IV nutrition risks becoming the norm for athletes, despite no evidence it works

Intravenous (IV) nutrition, which used to be considered a treatment of ‘last resort’, is threatening to become the norm for competitive athletes, despite no scientific evidence that it works or that it is safe, warn experts in an editorial, published online in the British Journal of Sports Medicine.

‘Food first’ and ‘no needle’ messages need to be amplified among all athletes and their support teams to stop this trend in its tracks, they urge.

The authors, who regularly interact with professional team players in European and American leagues and their support teams, have become increasingly aware of the practice.

And while it’s not known exactly how common it is, anecdotally, some players are hooked up to IV nutrition drips as often as every week as part of a pre- or post-game routine, they say.

So-called ‘drip bars’ and concierge IV nutrition services claim to boost health and performance, restore hydration, and speed up recovery, offering a menu of B vitamins, amino acids, glutathione, vitamin C and electrolytes, and potentially boosting levels beyond any therapeutic range.

Although easily accessible, these services seem to have escaped regulatory oversight, nor is there any guidance on their use for players or practitioners, point out the authors.

The principle of reducing needle use in sport and a ‘food first’ approach is taught in sports nutrition courses around the world, and a ban on needle use by athletes at the Olympic Games, except for appropriate medical use, and where a therapeutic use exemption (TUE) is obtained, has been in place for all recent Games, they highlight.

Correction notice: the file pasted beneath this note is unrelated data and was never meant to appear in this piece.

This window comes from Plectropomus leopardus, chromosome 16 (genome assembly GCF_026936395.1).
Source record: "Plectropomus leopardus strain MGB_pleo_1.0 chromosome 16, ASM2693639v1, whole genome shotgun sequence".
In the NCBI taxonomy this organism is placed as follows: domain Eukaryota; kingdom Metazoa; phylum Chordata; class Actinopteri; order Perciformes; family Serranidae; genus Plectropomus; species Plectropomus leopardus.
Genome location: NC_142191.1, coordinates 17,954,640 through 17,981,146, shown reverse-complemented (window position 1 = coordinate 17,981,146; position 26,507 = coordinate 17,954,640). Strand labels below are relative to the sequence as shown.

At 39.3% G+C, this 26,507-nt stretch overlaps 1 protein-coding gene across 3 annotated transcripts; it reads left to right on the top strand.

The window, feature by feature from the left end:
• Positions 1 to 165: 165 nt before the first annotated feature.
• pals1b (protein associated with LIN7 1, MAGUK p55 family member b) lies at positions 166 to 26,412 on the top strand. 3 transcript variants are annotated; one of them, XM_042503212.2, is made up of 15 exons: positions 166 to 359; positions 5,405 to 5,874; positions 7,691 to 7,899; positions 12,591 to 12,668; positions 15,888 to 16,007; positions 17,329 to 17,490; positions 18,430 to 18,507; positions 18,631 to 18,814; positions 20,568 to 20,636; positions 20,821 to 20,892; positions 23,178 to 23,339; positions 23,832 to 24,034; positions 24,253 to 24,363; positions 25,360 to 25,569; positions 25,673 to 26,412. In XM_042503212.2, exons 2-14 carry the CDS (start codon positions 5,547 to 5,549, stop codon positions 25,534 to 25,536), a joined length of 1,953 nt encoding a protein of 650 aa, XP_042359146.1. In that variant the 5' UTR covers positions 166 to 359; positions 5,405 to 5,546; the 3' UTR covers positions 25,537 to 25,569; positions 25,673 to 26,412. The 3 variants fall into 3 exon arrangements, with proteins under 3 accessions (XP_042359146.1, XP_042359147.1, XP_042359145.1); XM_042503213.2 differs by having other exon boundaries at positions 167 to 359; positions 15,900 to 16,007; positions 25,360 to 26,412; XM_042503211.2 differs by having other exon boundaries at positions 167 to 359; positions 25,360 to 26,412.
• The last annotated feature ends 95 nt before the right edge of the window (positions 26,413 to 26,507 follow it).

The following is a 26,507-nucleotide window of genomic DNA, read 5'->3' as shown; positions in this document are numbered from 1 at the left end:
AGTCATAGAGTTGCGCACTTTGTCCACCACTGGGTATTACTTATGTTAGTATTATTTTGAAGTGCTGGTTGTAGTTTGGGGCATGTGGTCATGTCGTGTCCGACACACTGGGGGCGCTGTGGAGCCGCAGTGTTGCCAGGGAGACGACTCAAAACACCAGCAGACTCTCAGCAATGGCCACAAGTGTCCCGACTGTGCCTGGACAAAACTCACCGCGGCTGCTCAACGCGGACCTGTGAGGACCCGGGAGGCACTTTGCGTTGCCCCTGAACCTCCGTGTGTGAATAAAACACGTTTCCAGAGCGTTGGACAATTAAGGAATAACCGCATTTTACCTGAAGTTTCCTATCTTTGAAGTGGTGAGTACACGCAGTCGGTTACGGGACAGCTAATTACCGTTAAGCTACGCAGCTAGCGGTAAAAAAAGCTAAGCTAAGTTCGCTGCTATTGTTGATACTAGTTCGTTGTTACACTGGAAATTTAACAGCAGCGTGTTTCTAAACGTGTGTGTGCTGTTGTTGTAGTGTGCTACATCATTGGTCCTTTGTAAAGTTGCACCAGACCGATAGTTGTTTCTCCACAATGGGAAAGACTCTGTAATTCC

IV nutrition drips have traditionally been reserved for serious clinical conditions, such as anaemia, symptoms caused by nutrient deficiencies, or to correct severe dehydration caused by marathon running in a desert, for example. But they are now being used for tiredness, fatigue, or recovery, say the authors.

“But the evidence is sparse and not supportive. We are aware of just two studies assessing vitamin injections in otherwise healthy participants, neither of which yielded an effect for the injection group,” note the authors.

And these drips are not free of risk, potentially interfering with the body’s power houses of detoxification and immunity—the liver and gut microbes—they add.

“Bypassing these mechanisms appears foolhardy unless there is a significant clinical rationale,” they write, adding that IV drips also carry risks of infection at the needle site and of blood clots.

Too much vitamin B6 is associated with peripheral neuropathy, while athletes regularly receiving IV iron risk liver disease, they point out.

“Given that the long-term effects of supratherapeutic doses of B vitamins and other nutrients are unknown in athletes, it does not appear to be worth the risk, especially given the lack of evidence-based benefits,” they write.

“More than this is the reputational risk to sport if it is normalised for athletes to regularly partake in self-directed IV [nutrition] use with a worrying shift away from what ‘works’ (according to scientific standards), to that which is unproven.

“Furthermore, some athletes risk an anti-doping violation by participating in self-directed IV [nutrition] use.”

Figures on the prevalence of IV nutrition need to be gathered in tandem with governing bodies and players’ associations in the professional leagues providing guidance on the potential risks of IV nutrition use, say the authors.

“The ‘food first’ and ‘no needle’ messages need to be amplified among all athletes and multidisciplinary support teams to avoid what was previously a ‘last resort’ treatment becoming normal without scientific evidence of benefit,” they warn.

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